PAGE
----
Glad we took in the New Year’s celebrations last night as it gave us a chance see a local event. From little ones in strollers to grandparents packing picnics in thermal zip up boxes to young people with chips and pop in plastic grocery bags, folks gathered by the thousands in what was probably a fairground. A brightly lit stage was a small rectangle in the distance, music blaring.
Small, tight dresses, ruched denim, rock and roll and rude t-shirts, chinos and short-sleeved plaid shirts all commonly accessorized with plastic bowler hats in sparkly purple or red or gold and trimmed with a long fringe of tinsel “hair”. Some people wore more elaborate gear from Egyptian-styled headdresses to lamé or multicolored Mad Hatter top hats. Headbands with flashing purple cat ears, hats with stars and fuzzy wigs were also common.
People passed around bottles of cava; one family brought a jug of Pisco sours, foamy with egg white, which they drank from plastic stemware.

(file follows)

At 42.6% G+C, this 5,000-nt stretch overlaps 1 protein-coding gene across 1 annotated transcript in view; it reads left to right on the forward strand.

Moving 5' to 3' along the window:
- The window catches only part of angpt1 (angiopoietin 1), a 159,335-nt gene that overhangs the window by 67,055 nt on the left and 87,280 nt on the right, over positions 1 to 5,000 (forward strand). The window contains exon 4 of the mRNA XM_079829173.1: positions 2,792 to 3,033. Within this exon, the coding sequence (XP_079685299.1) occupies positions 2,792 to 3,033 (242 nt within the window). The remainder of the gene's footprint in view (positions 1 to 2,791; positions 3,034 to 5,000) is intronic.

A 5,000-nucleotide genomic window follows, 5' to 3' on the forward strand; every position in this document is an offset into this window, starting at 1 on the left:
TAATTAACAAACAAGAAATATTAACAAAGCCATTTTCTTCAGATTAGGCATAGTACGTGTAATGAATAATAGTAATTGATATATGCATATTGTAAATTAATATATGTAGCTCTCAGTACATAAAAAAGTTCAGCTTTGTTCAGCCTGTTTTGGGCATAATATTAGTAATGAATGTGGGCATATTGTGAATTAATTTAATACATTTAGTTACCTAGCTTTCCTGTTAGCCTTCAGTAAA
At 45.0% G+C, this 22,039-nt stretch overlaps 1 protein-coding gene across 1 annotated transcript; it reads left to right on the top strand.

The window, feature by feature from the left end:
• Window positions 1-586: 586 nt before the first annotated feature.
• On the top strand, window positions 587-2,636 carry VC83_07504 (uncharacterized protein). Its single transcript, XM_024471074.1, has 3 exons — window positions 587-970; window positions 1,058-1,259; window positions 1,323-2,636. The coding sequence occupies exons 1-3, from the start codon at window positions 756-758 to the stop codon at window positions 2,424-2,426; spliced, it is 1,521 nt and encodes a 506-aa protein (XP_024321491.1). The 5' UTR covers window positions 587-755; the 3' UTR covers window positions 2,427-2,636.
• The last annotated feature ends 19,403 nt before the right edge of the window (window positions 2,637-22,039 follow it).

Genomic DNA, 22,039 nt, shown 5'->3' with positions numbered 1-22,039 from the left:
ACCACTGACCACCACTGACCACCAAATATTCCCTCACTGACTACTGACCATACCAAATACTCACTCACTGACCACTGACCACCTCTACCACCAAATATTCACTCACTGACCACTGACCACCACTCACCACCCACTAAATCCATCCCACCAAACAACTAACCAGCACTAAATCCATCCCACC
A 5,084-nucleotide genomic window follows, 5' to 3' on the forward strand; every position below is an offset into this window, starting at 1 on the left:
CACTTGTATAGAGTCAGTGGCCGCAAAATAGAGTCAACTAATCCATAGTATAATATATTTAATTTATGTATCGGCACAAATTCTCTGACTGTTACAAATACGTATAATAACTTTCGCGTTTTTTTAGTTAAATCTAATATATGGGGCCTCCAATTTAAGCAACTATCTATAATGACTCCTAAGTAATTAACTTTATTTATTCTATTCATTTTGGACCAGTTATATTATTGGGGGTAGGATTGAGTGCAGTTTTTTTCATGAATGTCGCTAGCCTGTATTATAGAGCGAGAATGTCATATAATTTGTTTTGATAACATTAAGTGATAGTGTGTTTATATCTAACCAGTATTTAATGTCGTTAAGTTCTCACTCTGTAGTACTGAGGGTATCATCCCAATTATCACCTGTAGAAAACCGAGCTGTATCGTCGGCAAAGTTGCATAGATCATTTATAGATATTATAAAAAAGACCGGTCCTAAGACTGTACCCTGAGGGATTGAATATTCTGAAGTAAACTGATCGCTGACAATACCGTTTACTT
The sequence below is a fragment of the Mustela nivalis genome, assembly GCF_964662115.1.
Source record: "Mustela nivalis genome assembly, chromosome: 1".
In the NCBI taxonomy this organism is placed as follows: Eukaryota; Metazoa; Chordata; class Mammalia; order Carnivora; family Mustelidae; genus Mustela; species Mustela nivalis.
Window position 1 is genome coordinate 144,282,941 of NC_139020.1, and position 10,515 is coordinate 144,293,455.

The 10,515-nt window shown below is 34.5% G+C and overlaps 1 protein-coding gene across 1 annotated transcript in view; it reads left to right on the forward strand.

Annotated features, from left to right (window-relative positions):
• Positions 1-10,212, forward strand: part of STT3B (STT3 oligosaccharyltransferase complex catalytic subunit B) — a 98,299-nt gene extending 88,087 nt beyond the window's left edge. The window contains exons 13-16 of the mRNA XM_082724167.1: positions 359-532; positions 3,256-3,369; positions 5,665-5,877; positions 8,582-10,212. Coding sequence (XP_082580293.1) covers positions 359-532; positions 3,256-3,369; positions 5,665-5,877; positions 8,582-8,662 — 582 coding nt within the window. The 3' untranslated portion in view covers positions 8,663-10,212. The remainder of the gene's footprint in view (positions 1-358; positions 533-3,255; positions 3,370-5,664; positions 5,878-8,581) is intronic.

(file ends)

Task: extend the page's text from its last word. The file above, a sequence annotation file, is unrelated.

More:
Everyone had come for the fireworks which were set off from an area behind metal stockade fencing only yards away from where we happened to be standing. At first this offered an excellent view of what started out as a “nice little show,” but by the time the explosions evolved into a sustained and impressive spectacle, the clouds of flashing gunpowder sent ashes and cinders raining down on us and the people around us. No one cared. We just exchanged smiles as we brushed the grit from our faces.
The entire crowd sang along with the recording of the national anthem. A few songs later, a small group beside us started up a folk dance.
Once the crowd had whooped and whistled its last, we headed back to the hotel. On the way, we stopped at a tiny convenience store where the proprietor sliced ham for us to eat as a picnic with crackers and bananas on a park bench down the street. Only one of the many mild mannered feral dogs roaming the streets followed us into the park. She lay politely off to the side, eyes closed, alert but careful not to be a bother, waiting for scraps.
Our taxi home took on a couple of young women en route as extra passengers, ending the night with a final touch of local custom. And thus, 2013 begins.